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I bought the set of dipped hex tools, wrench and holder that Dillon sells and mounted them to the front of bench. I find it more convienent then behind the machine.

Great job.

I bought the Dillon set from Eno's also. I'm considering mounting it to the bridge. I clamped it there for now, to see if it will work out.

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Thanks for the feedback. I got a bunch of ideas from the gallery reloading bench thread as well.

I'm also playing with this LED mini stick light made by Goal Zero. It is usb, and works well with a small usb wall wart. I just need to come up with a way to mount it securely.

44880BD9_zps9714eaeb.jpg

BRC

Edited by WideOpenThrottle
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  • 4 weeks later...

Added a electrical system with power switches to the set-up. Switches control the bullet feeder and case feeder as well as a press light and under bench light.

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Thru port for plugs.

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Under Bench view.

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Another under bench view.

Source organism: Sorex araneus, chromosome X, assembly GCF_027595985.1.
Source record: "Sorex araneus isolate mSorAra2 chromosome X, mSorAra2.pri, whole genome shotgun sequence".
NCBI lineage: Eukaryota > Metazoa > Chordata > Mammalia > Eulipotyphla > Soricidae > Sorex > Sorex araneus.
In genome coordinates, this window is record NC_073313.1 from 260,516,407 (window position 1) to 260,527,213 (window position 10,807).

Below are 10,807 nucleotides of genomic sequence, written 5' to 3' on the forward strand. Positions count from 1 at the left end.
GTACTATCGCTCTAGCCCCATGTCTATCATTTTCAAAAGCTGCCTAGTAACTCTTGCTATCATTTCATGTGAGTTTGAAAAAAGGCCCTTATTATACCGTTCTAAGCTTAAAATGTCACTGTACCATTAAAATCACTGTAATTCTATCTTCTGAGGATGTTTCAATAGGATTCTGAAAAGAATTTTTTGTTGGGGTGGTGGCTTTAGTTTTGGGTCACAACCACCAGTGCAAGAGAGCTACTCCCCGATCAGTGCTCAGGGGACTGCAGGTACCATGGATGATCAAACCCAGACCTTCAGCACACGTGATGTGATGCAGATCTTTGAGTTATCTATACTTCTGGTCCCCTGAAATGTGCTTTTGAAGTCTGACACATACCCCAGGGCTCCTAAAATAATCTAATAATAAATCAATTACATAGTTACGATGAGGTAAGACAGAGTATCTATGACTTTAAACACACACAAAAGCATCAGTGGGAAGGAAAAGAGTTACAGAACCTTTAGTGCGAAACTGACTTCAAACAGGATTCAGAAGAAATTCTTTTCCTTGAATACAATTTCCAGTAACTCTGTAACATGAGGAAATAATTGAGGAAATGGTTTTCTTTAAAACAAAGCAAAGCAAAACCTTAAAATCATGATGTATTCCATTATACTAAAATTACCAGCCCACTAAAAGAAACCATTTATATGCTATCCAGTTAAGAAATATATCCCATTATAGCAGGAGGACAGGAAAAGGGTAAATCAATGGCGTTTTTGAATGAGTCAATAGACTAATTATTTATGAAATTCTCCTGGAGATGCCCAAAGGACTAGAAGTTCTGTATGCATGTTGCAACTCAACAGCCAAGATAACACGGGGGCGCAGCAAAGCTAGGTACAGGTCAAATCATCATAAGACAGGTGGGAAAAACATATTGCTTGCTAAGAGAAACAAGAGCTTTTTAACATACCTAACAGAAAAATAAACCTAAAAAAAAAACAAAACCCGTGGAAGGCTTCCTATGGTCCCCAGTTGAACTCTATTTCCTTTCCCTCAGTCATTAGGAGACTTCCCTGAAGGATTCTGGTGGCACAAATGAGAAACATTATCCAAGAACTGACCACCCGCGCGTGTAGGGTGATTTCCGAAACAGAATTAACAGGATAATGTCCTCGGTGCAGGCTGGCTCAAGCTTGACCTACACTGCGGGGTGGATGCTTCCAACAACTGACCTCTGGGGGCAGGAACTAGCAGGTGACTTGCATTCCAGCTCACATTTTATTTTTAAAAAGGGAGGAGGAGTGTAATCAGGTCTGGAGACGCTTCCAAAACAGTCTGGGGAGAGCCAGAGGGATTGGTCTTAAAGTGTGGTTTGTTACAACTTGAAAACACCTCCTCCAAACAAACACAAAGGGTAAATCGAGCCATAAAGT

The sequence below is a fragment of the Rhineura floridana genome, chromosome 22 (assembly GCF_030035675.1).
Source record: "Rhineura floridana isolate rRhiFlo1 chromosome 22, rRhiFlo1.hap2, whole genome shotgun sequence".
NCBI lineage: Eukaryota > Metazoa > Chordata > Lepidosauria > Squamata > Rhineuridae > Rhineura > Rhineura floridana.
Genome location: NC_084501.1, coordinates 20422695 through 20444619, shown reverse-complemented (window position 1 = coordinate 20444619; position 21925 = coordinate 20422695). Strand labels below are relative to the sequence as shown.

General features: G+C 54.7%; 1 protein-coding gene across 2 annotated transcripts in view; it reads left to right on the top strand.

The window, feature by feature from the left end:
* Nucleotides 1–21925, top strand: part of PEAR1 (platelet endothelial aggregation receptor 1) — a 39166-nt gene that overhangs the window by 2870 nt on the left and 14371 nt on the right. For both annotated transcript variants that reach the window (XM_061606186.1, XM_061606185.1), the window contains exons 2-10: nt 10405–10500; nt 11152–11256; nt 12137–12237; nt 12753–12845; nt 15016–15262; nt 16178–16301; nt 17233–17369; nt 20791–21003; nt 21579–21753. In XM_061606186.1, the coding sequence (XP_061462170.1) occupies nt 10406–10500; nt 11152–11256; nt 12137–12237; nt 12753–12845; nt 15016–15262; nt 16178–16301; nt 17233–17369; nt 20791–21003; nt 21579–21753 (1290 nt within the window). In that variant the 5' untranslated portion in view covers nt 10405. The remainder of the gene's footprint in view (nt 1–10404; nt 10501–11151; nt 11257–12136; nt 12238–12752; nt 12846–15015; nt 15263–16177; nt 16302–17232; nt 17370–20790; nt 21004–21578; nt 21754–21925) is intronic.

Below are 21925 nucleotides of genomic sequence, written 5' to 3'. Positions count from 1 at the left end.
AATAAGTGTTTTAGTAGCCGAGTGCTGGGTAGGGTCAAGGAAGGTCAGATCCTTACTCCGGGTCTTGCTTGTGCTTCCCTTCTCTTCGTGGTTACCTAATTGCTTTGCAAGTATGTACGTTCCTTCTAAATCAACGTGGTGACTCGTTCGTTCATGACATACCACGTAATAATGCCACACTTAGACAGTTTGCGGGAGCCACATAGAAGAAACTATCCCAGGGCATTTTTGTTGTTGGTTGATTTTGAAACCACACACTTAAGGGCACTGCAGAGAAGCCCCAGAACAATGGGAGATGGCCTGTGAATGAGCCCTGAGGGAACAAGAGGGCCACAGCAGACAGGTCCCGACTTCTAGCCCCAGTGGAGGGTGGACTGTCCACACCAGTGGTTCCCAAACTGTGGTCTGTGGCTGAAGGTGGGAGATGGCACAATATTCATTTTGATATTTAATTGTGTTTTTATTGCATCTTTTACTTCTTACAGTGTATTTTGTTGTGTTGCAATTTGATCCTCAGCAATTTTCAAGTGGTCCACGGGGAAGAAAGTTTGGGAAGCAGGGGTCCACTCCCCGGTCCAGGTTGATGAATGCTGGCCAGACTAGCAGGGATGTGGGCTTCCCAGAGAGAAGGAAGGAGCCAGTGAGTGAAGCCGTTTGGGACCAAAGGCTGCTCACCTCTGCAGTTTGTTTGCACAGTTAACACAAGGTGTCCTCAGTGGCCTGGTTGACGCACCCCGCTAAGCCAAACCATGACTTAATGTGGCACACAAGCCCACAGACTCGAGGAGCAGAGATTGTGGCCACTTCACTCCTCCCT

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USB Goal Zero Stick Light and Mount.

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I still need to coat the metal parts, but the system works well.

BRC

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Looks good.

You may want to consider installing a safety cage over the light bulb under the bench.

http://www.amazon.com/LightCage-Light-Bulb-Safety-Cage/dp/B0018Y3BOY

Thanks, and yes I agree, the light is far enough back, that I don't hit it when seated and using my rock chucker that is mounted on the right side of the bench. But I think it needs a cage anyway.

I will see if I can find a cage locally or a different fixture.

Thanks for the link!

BRC

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This is an awesome setup ! gonna have to talk to the welders at the shop and see if I can come up with a setup like that. Thanks for sharing.

Fred

Thanks Fred,

I ran 600 rounds through it today with only a few hiccups. The power control switches for the feeders work great. Now I don't have to listen to the noisy Hornady bullet feeder all the time.

BRC